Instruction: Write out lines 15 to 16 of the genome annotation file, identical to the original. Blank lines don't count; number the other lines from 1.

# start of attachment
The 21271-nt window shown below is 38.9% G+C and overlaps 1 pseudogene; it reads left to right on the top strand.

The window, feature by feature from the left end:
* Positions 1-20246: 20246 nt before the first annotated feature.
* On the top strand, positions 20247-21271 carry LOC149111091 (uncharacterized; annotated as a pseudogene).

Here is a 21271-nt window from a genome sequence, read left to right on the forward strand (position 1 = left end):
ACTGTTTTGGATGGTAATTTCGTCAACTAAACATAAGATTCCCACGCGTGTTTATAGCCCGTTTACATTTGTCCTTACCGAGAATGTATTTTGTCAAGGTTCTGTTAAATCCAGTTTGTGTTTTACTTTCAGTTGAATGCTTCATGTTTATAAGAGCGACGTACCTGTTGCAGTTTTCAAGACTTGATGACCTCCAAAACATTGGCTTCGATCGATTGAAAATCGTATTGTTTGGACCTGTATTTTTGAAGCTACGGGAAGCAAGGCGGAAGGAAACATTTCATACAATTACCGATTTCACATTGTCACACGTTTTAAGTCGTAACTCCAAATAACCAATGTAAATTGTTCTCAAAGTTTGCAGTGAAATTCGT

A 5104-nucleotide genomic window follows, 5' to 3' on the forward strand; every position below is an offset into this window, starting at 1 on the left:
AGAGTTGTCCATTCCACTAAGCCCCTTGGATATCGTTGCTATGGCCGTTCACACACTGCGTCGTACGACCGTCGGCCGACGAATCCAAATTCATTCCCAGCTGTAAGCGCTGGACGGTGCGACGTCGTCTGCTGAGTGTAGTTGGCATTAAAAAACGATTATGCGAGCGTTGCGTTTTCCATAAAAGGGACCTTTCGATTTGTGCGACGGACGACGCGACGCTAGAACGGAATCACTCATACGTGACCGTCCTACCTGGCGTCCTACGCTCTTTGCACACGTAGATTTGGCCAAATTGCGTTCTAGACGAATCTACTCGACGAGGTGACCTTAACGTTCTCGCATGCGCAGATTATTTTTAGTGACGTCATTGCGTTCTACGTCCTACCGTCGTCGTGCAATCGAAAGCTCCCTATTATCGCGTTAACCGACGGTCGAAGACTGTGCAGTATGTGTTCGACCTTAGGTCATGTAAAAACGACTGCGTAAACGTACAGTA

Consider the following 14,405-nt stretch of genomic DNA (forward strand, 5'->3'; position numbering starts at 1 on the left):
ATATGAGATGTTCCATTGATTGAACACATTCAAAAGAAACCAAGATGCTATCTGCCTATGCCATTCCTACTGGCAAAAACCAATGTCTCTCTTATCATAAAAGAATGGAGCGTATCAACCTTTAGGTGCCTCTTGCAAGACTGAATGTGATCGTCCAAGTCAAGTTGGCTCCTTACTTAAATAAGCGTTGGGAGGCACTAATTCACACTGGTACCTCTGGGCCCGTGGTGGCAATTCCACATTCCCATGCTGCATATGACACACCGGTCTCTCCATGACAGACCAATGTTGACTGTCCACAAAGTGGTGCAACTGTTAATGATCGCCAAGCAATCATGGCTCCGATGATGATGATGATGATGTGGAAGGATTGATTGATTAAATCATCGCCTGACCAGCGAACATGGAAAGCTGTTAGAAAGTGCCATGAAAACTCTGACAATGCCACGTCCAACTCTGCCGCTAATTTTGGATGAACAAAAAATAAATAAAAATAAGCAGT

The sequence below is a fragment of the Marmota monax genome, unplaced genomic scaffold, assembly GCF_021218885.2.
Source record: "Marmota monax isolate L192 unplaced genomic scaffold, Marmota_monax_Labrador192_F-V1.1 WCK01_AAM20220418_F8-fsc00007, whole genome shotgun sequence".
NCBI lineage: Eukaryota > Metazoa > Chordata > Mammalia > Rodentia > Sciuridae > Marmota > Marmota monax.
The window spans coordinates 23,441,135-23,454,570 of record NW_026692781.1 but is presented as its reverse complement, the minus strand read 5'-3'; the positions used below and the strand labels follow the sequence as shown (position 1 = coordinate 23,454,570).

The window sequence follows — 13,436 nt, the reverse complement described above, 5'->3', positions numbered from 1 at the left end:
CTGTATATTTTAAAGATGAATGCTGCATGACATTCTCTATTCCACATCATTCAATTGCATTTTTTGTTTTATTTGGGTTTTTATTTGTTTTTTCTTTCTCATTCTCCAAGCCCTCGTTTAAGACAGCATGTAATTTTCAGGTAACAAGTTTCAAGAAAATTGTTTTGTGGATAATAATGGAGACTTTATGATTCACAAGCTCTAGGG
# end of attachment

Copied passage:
The window sequence follows — 13,436 nt, the reverse complement described above, 5'->3', positions numbered from 1 at the left end:
CTGTATATTTTAAAGATGAATGCTGCATGACATTCTCTATTCCACATCATTCAATTGCATTTTTTGTTTTATTTGGGTTTTTATTTGTTTTTTCTTTCTCATTCTCCAAGCCCTCGTTTAAGACAGCATGTAATTTTCAGGTAACAAGTTTCAAGAAAATTGTTTTGTGGATAATAATGGAGACTTTATGATTCACAAGCTCTAGGG